The Kansas City Federal Reserve Bank said that manufacturing activity in its District turned positive for the first time since September. The composite index improved from -5 in April to 2 in May. Even as other regional sentiment surveys had some progress earlier in the year, the Kansas City Fed survey continued to reflect more pessimism. Now, it appears to be one of the few indicating some slight growth, with surveys from the New York and Philadelphia Fed Banks reporting contractions last week.
The good news is that measures of production, shipments, and new orders were all higher for the month. The new orders index, for instance, shifted from being unchanged in March and April to modest growth (an index reading of 6) in May. Looking ahead six months, manufacturers were somewhat more upbeat about additional activity, with this cautious optimism increasing the forward-looking composite index from 4 to 11.
Still, there were also some areas to caution us from getting too optimistic. Export sales continue to be negative (for the 12th consecutive month), and hiring and the average workweek were both headed in the wrong direction. The index for the number of employees dropped from -3 to -7. Recognizing these weaknesses, Chad Wilkerson, a vice president and economist at the Kansas City Fed, observed that “activity remains at only about year-ago levels and firms are having difficulty passing cost increases through.” He said this even as he recognized the achievement of gains after seven months of declines.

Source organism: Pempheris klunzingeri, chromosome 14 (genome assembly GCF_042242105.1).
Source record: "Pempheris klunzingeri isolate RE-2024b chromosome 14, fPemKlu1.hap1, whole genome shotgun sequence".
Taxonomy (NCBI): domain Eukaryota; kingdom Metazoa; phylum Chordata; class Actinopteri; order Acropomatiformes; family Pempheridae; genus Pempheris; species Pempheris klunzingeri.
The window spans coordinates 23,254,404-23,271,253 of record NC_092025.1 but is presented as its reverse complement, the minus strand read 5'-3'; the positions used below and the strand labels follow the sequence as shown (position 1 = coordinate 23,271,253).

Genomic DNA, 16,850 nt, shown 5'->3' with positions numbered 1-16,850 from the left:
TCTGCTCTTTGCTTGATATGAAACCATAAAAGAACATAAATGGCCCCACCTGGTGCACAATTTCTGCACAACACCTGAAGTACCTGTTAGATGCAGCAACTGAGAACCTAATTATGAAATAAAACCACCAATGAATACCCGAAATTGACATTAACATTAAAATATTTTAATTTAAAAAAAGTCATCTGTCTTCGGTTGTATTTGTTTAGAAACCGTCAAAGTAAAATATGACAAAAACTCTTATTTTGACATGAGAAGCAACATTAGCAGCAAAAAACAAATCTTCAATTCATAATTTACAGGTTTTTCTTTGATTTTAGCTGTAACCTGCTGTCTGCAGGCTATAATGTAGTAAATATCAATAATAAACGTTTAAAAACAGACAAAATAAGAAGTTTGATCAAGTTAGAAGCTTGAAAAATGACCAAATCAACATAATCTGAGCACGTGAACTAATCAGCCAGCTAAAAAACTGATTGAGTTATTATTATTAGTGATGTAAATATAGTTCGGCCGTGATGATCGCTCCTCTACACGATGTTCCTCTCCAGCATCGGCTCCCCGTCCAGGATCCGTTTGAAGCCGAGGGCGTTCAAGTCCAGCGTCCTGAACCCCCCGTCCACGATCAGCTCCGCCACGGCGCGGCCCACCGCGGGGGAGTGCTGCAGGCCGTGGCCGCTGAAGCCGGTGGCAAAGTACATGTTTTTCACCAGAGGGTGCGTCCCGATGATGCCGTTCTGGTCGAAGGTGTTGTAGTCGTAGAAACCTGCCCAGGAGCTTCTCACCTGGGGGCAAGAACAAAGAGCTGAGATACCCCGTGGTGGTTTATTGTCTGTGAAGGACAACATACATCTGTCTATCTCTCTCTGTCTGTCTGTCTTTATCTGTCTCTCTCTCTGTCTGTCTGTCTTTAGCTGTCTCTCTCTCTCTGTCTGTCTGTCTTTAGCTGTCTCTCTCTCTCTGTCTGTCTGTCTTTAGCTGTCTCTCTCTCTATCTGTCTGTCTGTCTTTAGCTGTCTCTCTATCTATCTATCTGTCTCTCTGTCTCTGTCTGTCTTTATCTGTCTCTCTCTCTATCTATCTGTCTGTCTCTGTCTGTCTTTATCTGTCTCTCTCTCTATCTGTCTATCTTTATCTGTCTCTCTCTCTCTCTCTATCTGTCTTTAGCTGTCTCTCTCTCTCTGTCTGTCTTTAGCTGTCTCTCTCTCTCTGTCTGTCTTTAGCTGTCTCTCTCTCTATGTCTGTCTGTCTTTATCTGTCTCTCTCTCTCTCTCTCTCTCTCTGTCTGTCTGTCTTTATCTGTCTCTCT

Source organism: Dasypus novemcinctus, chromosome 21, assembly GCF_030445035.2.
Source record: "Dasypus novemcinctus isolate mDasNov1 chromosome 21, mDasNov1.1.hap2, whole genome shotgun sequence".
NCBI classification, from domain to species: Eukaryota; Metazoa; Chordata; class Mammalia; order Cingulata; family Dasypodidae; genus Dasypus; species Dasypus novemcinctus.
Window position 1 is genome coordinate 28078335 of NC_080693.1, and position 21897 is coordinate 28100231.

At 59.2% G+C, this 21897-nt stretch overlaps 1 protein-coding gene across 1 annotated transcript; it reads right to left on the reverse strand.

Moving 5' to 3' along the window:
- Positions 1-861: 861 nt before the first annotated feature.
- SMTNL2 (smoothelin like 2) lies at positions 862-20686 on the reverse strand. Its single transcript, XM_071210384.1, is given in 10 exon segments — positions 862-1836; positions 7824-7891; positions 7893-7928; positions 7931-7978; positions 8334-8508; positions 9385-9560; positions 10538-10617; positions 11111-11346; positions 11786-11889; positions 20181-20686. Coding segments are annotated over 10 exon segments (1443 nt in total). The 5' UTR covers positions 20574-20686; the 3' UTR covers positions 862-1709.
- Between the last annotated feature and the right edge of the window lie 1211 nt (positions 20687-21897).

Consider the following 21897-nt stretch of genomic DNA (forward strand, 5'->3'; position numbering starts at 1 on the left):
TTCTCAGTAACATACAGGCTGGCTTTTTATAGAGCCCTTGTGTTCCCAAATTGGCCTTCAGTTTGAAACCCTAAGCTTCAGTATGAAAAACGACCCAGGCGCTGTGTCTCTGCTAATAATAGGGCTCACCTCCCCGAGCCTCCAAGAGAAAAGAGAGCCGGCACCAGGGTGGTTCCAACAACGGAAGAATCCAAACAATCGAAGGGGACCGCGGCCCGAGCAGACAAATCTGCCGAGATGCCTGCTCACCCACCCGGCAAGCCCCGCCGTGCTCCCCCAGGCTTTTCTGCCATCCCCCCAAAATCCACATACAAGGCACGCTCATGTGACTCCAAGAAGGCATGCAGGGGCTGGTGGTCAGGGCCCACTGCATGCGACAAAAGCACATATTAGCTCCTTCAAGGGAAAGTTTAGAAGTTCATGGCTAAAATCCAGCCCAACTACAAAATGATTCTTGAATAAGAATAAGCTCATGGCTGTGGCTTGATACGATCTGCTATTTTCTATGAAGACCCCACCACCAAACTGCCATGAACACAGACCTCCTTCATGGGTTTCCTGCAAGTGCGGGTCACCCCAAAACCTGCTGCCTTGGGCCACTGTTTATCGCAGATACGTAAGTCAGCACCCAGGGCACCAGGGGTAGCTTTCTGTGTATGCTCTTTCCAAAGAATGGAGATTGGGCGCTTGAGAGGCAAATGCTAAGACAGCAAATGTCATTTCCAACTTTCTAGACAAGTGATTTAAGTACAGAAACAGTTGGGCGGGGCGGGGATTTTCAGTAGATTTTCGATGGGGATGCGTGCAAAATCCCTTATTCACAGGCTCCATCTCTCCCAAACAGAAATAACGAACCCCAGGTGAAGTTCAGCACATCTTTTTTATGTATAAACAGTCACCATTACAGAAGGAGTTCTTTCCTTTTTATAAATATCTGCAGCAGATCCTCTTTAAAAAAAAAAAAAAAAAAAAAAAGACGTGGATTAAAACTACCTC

The sample comments tend to add to the narrative provided by these numbers. Several respondents commented on their inability to pass along costs increases. Several comments focused on slower manufacturing activity. One individual, for example, said, “We had a better month last month, but it was till very much lower than we should be this time of the year.” In addition to those comments, there were also those which focused on policy. As one company added, “Customers comment on the uncertainty of future health care costs and federal taxes. Both issues are creating too much uncertainty for many companies to spend discretionary dollars.”
Chad Moutray is chief economist, National Association of Manufacturers.
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